This chapter explores the complexity of political processes in Iran and assesses the degree of change and continuity in the Iranian political system in light of the tumultuous events unfolding since 2009. Why have elite power relations in Iran been unsettled, and what is the impact of these factional fluctuations of power and processes of change on the institutional structure of the Iranian regime itself? It is critical to ask whether the manner by which institutional alteration occurs within the regime was conducive to the long-term monopolization of power by a single political faction. If so, has the multifactional and competitive nature of the regime been replaced by one of dictatorship, as may have appeared to be the case? Or, is the regime’s system of elite conflict management and institutional restraint a durable feature that will persist in the foreseeable future?

Book Chapter - Routledge

Reducing the Risks of Nuclear Theft and Terrorism

This chapter assesses whether terrorists are actually seeking nuclear weapons; whether a terrorist organization could, if it had the needed nuclear materials, be capable of building a nuclear bomb; whether terrorist organizations could plausibly get the needed nuclear materials; and what the consequences of a terrorist nuclear attack might be. The chapter then describes the substantial progress made in reducing the risk of nuclear theft in recent years and the gaps that still remain. Finally, the chapter offers suggestions for strengthening nuclear security for the long haul.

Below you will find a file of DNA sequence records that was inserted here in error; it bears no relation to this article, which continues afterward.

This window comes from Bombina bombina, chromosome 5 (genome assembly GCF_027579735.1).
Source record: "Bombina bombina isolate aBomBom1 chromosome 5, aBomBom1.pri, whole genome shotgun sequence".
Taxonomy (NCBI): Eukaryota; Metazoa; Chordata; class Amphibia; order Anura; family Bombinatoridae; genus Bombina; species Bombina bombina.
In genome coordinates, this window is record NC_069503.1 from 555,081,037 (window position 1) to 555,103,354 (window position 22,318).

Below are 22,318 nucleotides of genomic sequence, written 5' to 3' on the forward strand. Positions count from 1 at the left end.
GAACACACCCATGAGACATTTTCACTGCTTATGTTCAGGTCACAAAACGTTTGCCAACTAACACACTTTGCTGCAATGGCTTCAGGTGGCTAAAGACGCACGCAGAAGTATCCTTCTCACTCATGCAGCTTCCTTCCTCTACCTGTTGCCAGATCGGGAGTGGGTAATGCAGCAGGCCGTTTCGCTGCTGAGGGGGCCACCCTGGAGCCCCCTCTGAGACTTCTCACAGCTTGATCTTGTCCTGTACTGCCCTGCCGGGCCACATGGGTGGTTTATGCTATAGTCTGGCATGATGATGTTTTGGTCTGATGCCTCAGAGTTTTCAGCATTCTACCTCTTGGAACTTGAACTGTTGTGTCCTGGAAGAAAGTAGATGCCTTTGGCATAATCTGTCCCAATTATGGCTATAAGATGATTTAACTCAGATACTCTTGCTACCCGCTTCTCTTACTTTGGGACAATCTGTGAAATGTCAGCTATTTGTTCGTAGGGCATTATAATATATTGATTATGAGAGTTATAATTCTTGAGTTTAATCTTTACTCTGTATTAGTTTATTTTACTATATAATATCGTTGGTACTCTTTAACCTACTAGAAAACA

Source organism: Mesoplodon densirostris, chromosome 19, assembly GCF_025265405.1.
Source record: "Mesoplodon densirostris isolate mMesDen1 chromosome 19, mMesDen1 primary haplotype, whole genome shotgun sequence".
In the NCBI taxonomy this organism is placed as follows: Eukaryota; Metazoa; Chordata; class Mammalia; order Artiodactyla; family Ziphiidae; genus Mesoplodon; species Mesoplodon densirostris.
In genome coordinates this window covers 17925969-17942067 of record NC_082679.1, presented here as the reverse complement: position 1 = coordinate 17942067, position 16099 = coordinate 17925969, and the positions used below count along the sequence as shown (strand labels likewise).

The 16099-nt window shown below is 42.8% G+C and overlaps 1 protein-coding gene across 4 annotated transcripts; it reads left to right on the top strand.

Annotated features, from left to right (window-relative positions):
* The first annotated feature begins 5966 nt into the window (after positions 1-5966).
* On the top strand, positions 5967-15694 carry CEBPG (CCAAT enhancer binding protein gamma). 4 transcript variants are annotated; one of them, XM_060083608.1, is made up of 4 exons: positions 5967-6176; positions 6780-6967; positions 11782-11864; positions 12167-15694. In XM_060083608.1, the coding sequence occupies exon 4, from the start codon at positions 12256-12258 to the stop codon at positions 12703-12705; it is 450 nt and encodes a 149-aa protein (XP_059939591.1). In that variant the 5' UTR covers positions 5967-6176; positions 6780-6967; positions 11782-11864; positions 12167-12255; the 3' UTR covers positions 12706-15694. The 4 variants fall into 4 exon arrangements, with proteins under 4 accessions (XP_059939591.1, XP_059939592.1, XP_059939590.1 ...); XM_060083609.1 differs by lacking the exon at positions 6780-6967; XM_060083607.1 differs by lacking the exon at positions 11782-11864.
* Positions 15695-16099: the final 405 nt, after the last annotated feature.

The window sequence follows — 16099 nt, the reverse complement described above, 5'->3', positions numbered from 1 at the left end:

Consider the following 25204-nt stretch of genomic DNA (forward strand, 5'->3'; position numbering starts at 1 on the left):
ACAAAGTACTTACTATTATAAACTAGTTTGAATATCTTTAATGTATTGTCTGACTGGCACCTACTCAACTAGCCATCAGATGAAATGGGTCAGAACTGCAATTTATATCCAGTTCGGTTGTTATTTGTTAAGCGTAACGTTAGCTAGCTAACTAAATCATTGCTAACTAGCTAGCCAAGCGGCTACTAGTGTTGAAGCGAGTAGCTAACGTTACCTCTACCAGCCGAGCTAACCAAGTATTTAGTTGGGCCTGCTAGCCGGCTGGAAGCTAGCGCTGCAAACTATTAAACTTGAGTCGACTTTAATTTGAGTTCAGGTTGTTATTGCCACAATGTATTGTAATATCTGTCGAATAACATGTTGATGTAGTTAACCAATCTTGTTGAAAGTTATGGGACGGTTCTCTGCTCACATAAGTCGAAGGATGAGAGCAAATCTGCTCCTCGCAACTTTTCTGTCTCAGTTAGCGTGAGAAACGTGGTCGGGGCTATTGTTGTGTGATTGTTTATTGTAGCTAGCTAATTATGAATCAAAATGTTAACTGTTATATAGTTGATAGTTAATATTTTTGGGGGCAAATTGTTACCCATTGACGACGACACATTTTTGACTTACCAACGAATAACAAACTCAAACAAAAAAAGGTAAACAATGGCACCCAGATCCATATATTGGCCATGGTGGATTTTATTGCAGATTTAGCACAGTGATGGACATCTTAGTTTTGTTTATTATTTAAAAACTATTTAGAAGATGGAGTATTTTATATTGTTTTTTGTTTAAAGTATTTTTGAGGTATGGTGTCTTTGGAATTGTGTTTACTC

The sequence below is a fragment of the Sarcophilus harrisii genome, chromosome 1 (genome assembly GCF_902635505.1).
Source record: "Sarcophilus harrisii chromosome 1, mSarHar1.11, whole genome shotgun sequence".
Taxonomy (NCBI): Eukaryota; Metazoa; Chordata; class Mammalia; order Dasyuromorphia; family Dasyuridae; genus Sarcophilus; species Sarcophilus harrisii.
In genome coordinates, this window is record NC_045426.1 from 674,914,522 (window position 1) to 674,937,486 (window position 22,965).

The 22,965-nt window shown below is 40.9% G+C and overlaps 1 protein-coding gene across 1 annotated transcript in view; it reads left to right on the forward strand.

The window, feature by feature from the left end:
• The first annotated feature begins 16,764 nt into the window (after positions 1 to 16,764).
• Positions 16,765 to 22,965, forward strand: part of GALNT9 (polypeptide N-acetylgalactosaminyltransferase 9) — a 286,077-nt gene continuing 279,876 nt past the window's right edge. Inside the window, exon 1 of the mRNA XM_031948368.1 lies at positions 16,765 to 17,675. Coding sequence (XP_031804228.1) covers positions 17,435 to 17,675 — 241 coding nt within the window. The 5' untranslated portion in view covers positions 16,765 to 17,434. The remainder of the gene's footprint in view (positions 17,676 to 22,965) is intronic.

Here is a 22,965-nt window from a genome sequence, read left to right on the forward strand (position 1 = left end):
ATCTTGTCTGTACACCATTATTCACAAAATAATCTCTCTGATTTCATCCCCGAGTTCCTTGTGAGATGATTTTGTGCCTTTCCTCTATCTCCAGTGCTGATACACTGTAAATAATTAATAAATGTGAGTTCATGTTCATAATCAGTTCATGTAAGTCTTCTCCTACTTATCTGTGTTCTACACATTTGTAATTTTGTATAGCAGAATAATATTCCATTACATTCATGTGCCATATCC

Book Chapter - Congressional Quarterly Press

The Threat of Nuclear Terrorism is Real

| April 1, 2013

This chapter summarizes the case that it is plausible that sophisticated terrorist groups could make a nuclear bomb if they got the nuclear material; that some terrorist groups have actively tried to get nuclear bombs in the past, and some groups are likely to try again in the future; and that unless urgent action is taken to improve nuclear security, it is plausible that terrorists might be able to get the potential nuclear bomb material they would need.

Book - Georgetown University Press

Strategy in the Second Nuclear Age: Power, Ambition, and the Ultimate Weapon

    Editors:
  • Toshi Yoshihara
  • John R. Holmes
| October 2012

Strategy in the Second Nuclear Age assembles a group of distinguished scholars to grapple with the matter of how the United States, its allies, and its friends must size up the strategies, doctrines, and force structures currently taking shape if they are to design responses that reinforce deterrence amid vastly more complex strategic circumstances.

Book - RAND Corporation

Containing Iran: Strategies for Addressing the Iranian Nuclear Challenge

| September 2012

This study assesses current U.S. policy options on the Iranian nuclear question. It suggests that U.S. goals can be met through patient and forward-looking policymaking. Specifically, the United States can begin to lay the groundwork for an effective containment policy while continuing efforts to forestall Iranian weaponization. A successful containment policy will promote long-term positive political change in Iran while avoiding counterproductive provocation.

Book Chapter - Women’s International League for Peace and Freedom

Nuclear Modernization in China

| March, 2012

This new, groundbreaking study by Reaching Critical Will explores in-depth the nuclear weapon modernization programmes in China, France, India, Israel, Pakistan, Russia, the United Kingdom, and the United States, and analyzes the costs of nuclear weapons in the context of the economic crisis, austerity measures, and rising challenges in meeting human and environmental needs.